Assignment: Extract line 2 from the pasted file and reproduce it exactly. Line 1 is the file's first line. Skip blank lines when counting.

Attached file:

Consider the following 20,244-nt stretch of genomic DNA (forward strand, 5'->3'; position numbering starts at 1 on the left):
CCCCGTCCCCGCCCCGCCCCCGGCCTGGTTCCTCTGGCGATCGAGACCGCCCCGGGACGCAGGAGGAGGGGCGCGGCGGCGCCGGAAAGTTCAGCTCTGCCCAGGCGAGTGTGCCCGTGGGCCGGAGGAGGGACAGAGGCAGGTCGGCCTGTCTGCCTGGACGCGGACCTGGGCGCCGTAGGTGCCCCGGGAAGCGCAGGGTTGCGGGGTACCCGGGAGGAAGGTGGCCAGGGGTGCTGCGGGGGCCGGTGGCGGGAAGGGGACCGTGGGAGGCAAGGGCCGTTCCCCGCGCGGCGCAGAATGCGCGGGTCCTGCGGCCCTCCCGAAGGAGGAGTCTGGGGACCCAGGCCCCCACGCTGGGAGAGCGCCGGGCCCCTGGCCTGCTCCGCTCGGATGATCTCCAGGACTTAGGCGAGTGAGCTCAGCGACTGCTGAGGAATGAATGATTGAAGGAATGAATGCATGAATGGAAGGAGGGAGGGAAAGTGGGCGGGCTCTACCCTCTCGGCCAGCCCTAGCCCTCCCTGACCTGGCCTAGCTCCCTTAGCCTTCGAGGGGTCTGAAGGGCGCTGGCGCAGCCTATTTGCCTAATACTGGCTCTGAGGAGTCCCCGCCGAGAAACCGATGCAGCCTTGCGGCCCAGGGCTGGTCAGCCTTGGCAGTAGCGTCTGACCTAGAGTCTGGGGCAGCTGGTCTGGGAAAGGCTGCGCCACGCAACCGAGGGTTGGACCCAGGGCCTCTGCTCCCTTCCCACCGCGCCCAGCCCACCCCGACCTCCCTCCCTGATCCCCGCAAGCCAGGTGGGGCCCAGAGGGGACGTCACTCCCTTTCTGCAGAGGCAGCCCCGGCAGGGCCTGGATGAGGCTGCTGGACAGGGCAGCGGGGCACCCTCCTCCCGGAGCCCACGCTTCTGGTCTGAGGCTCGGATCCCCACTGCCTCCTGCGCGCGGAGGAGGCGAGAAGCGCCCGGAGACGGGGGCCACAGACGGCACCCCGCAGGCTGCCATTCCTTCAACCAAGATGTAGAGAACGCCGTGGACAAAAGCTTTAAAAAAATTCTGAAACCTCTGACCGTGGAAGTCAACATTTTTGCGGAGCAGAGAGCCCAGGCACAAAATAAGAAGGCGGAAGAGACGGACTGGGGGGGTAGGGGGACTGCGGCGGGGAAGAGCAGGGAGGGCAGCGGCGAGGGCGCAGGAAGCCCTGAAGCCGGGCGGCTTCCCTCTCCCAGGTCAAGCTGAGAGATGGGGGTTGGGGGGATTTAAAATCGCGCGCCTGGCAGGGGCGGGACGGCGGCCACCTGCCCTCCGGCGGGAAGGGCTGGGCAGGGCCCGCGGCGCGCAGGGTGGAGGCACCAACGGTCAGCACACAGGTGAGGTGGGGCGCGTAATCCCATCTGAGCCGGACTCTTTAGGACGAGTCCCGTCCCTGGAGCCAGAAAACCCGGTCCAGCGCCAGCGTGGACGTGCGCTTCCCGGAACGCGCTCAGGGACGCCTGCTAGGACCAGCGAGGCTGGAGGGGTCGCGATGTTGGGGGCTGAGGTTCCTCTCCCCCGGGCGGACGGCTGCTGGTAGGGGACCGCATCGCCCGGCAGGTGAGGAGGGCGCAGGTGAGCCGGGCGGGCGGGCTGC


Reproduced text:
CCCCGTCCCCGCCCCGCCCCCGGCCTGGTTCCTCTGGCGATCGAGACCGCCCCGGGACGCAGGAGGAGGGGCGCGGCGGCGCCGGAAAGTTCAGCTCTGCCCAGGCGAGTGTGCCCGTGGGCCGGAGGAGGGACAGAGGCAGGTCGGCCTGTCTGCCTGGACGCGGACCTGGGCGCCGTAGGTGCCCCGGGAAGCGCAGGGTTGCGGGGTACCCGGGAGGAAGGTGGCCAGGGGTGCTGCGGGGGCCGGTGGCGGGAAGGGGACCGTGGGAGGCAAGGGCCGTTCCCCGCGCGGCGCAGAATGCGCGGGTCCTGCGGCCCTCCCGAAGGAGGAGTCTGGGGACCCAGGCCCCCACGCTGGGAGAGCGCCGGGCCCCTGGCCTGCTCCGCTCGGATGATCTCCAGGACTTAGGCGAGTGAGCTCAGCGACTGCTGAGGAATGAATGATTGAAGGAATGAATGCATGAATGGAAGGAGGGAGGGAAAGTGGGCGGGCTCTACCCTCTCGGCCAGCCCTAGCCCTCCCTGACCTGGCCTAGCTCCCTTAGCCTTCGAGGGGTCTGAAGGGCGCTGGCGCAGCCTATTTGCCTAATACTGGCTCTGAGGAGTCCCCGCCGAGAAACCGATGCAGCCTTGCGGCCCAGGGCTGGTCAGCCTTGGCAGTAGCGTCTGACCTAGAGTCTGGGGCAGCTGGTCTGGGAAAGGCTGCGCCACGCAACCGAGGGTTGGACCCAGGGCCTCTGCTCCCTTCCCACCGCGCCCAGCCCACCCCGACCTCCCTCCCTGATCCCCGCAAGCCAGGTGGGGCCCAGAGGGGACGTCACTCCCTTTCTGCAGAGGCAGCCCCGGCAGGGCCTGGATGAGGCTGCTGGACAGGGCAGCGGGGCACCCTCCTCCCGGAGCCCACGCTTCTGGTCTGAGGCTCGGATCCCCACTGCCTCCTGCGCGCGGAGGAGGCGAGAAGCGCCCGGAGACGGGGGCCACAGACGGCACCCCGCAGGCTGCCATTCCTTCAACCAAGATGTAGAGAACGCCGTGGACAAAAGCTTTAAAAAAATTCTGAAACCTCTGACCGTGGAAGTCAACATTTTTGCGGAGCAGAGAGCCCAGGCACAAAATAAGAAGGCGGAAGAGACGGACTGGGGGGGTAGGGGGACTGCGGCGGGGAAGAGCAGGGAGGGCAGCGGCGAGGGCGCAGGAAGCCCTGAAGCCGGGCGGCTTCCCTCTCCCAGGTCAAGCTGAGAGATGGGGGTTGGGGGGATTTAAAATCGCGCGCCTGGCAGGGGCGGGACGGCGGCCACCTGCCCTCCGGCGGGAAGGGCTGGGCAGGGCCCGCGGCGCGCAGGGTGGAGGCACCAACGGTCAGCACACAGGTGAGGTGGGGCGCGTAATCCCATCTGAGCCGGACTCTTTAGGACGAGTCCCGTCCCTGGAGCCAGAAAACCCGGTCCAGCGCCAGCGTGGACGTGCGCTTCCCGGAACGCGCTCAGGGACGCCTGCTAGGACCAGCGAGGCTGGAGGGGTCGCGATGTTGGGGGCTGAGGTTCCTCTCCCCCGGGCGGACGGCTGCTGGTAGGGGACCGCATCGCCCGGCAGGTGAGGAGGGCGCAGGTGAGCCGGGCGGGCGGGCTGC